John goes undercover, joining the Gordon herd as a trail boss, and where he becomes infatuated with Gordon's daughter, Mary (Shelia Bromley). Coincidentally, Ballard has dispatched John's brother, Jim (now played by Frank McGlynn, Jr.), to scope the cattle driven ahead of a planned ambush, with Jim now part of Ballard's gang yet completely unaware that John is his brother, or that Ballard murdered their parents.
Except for an outrageously silly sequence in which John serenades Mary, with Wayne's singing voice dubbed by a baritone who sounds like Sam the Eagle on The Muppet Show**, Westward Ho is fairly impressive. Instead of relying heavily on backlot Western streets, most of the film takes place on the plains of Lone Pine, California, a favorite location of William Boyd's Hopalong Cassidy films of the period, though much less frequently used by Republic.
Often these cheap films beefed up the number of cattle, stagecoaches, etc. through clever cutting and usually by incorporating older stock footage, but here the large number of horses, wagons, and men riding and driving them is impressively high. The stunt work is also terrific, though at the climax there's a disturbing crash where several horses appear to have been badly hurt. (This footage turns up in at least one other Republic film.)
The son of Frank McGlynn, Sr., who specialized in playing Abraham Lincoln (in at least a dozen films), Junior resembled the later character actor J.D. Cannon and is fine if a bit theatrical as Wayne's brother. He died just a few years after making this, at age 35, for reasons unknown to this writer.
Video & Audio
Olive Film's presentation of Westward Ho is effectively flawless. I found nothing at all wrong with this terrific high-def transfer, another great release with an absolutely pristine black-and-white, 1.37:1 image. The Region A disc has decent audio, English only with no subtitle options, and No Extra Features.
A solid B-Western even non-fans of the genre might possibly like, and definitely worth seeing for its historical value and exquisite video transfer, Westward Ho is Highly Recommended.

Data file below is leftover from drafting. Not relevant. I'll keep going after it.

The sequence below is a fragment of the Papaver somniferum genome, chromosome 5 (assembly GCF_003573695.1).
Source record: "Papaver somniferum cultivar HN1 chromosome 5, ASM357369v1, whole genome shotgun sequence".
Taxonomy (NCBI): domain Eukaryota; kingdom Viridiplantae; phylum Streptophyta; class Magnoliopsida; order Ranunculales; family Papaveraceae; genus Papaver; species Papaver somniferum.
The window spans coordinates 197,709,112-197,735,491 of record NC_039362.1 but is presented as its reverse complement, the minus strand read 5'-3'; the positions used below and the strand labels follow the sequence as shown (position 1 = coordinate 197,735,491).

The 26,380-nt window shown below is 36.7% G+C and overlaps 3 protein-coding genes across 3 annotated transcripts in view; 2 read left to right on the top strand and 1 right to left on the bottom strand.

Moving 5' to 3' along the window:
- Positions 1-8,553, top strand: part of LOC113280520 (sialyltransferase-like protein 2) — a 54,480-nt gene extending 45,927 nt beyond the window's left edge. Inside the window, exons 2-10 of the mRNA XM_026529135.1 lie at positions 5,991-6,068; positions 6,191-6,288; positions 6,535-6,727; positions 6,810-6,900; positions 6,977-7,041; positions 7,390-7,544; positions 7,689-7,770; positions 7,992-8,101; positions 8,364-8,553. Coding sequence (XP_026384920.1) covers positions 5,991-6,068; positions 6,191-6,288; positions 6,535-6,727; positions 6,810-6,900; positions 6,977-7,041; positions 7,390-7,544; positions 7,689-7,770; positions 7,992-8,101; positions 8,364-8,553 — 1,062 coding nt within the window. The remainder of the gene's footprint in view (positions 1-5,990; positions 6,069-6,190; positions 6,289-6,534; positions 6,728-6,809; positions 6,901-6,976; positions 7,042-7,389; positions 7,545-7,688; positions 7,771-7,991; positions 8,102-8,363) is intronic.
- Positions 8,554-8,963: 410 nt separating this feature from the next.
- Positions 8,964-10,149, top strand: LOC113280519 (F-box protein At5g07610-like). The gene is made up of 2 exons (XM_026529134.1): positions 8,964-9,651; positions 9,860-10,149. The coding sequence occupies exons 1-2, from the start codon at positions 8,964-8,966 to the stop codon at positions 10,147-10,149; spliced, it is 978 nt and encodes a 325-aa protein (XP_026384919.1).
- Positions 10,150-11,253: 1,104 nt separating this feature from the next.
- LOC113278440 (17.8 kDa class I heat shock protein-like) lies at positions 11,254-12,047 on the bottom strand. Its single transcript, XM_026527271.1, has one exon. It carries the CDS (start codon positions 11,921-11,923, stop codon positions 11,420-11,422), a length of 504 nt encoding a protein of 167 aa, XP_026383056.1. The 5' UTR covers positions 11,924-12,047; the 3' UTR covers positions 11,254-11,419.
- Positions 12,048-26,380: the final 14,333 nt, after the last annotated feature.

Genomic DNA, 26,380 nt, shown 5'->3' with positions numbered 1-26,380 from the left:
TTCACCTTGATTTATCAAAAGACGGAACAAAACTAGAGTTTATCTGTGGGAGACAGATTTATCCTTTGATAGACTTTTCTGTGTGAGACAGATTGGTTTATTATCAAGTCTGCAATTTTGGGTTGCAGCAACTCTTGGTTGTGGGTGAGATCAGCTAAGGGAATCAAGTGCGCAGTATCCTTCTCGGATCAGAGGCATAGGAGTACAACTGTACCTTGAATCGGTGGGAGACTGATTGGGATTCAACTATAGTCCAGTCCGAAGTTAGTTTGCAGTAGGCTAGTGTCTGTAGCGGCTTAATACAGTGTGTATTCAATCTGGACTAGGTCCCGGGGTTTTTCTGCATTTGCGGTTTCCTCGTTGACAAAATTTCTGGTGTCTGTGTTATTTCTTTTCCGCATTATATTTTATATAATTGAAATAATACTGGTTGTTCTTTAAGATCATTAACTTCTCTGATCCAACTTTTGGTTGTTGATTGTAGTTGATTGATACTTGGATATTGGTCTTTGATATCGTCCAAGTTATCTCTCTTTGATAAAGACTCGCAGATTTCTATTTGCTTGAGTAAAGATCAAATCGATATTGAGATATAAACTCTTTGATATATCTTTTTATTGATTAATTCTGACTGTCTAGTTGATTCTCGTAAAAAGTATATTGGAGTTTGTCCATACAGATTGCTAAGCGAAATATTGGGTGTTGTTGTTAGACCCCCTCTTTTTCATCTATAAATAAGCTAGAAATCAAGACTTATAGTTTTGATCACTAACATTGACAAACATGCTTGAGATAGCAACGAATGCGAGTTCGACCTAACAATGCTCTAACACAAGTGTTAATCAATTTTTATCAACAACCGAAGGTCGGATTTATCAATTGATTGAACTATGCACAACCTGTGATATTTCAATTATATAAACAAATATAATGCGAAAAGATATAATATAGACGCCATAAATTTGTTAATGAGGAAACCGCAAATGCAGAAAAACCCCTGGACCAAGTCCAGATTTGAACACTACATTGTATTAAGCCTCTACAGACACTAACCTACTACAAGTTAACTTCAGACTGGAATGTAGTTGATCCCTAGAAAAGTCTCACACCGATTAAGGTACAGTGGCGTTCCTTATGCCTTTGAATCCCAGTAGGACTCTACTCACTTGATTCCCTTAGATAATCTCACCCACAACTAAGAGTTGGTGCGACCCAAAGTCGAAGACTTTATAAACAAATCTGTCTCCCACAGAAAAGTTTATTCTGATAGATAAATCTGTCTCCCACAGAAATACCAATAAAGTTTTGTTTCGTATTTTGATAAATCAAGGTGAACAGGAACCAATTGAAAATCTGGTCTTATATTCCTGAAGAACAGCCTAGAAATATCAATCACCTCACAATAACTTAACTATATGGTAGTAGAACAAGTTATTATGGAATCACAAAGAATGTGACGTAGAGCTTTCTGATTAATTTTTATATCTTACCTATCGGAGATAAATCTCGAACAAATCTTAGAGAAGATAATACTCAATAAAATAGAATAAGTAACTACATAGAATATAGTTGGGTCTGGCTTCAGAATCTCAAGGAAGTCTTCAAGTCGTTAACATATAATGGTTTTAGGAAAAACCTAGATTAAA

* Sergei Hasenecz argues, "With due credit to Hayes and Fix, it is Canutt who makes this series more than ordinary. The stunts in these movies often surprise. You rightly point out that they are a training ground for Wayne. Of particular interest is what Wayne learns from Canutt in fighting, stunts, and especially demeanor. I think it is with the Lone Stars that Wayne begins to codify being John Wayne, and he himself credited Canutt for this. Watch them in series order and you will see the growth in Wayne. TCM runs very good prints of these, and it makes quite a difference in one's appreciation of them. Plus, as I noted for your review of The Lawless Nineties, Gabby got a lot of variety in the Duke's Lone Star westerns for Monogram, including playing villains in The Star Packer and Randy Rides Alone, both 1934, and both with Gabby in a double role. This latter is a favorite, with Gabby playing bad guy Marvin Black and his alter ego Matt the Mute."
** After he's done Mary exclaims, "Oh, please sing it again!" You can almost hear the audience shout "No!" at the screen en masse.
Stuart Galbraith IV is a Kyoto-based film historian whose work includes film history books, DVD and Blu-ray audio commentaries and special features. Visit Stuart's Cine Blogarama here.